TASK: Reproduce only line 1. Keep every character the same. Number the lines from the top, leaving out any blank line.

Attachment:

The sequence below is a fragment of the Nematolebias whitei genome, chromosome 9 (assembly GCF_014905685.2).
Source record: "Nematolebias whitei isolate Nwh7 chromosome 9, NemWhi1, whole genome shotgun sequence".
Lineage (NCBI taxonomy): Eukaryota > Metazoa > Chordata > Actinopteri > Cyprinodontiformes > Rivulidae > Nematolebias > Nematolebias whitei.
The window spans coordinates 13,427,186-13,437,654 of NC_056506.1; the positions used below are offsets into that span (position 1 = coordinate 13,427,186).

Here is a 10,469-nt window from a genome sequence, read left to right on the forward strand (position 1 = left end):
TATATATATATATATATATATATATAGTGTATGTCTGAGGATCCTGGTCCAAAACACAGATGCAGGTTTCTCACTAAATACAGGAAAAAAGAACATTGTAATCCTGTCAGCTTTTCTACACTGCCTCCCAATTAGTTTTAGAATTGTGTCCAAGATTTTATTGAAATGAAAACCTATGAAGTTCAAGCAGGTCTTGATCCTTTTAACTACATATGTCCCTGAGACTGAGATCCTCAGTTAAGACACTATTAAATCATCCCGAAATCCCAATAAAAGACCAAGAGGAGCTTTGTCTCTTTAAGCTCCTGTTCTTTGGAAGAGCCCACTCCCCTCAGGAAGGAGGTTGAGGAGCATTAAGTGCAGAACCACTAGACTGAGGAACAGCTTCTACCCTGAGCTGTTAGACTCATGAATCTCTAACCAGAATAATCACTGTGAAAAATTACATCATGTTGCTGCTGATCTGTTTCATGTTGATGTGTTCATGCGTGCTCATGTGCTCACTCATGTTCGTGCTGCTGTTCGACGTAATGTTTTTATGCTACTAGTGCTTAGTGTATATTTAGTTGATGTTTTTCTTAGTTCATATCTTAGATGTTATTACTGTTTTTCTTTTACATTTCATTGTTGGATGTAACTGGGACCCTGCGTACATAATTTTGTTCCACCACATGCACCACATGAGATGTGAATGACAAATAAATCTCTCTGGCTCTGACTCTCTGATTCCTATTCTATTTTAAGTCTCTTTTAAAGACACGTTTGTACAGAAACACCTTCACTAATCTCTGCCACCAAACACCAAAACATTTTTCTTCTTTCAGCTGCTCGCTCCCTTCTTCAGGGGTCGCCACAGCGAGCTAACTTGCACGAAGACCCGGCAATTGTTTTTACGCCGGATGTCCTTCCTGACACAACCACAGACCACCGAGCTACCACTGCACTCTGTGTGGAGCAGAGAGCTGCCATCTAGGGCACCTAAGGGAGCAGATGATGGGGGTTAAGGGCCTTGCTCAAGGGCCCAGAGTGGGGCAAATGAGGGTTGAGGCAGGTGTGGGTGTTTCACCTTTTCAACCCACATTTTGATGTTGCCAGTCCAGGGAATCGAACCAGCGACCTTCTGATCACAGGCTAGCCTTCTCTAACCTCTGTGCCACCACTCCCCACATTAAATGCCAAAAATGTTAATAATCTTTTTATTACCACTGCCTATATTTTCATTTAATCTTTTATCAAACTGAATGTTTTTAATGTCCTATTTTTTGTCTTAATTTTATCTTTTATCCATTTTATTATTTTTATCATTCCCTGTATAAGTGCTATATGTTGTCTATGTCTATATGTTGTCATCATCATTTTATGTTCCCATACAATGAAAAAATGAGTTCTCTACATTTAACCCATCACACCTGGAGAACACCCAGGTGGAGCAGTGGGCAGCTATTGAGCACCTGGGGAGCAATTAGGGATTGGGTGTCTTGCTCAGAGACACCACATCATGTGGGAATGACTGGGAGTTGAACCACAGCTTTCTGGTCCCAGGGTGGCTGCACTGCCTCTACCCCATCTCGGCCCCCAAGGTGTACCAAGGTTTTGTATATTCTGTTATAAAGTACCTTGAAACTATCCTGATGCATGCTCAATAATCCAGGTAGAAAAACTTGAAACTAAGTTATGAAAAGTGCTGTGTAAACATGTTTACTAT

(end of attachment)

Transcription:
The sequence below is a fragment of the Nematolebias whitei genome, chromosome 9 (assembly GCF_014905685.2).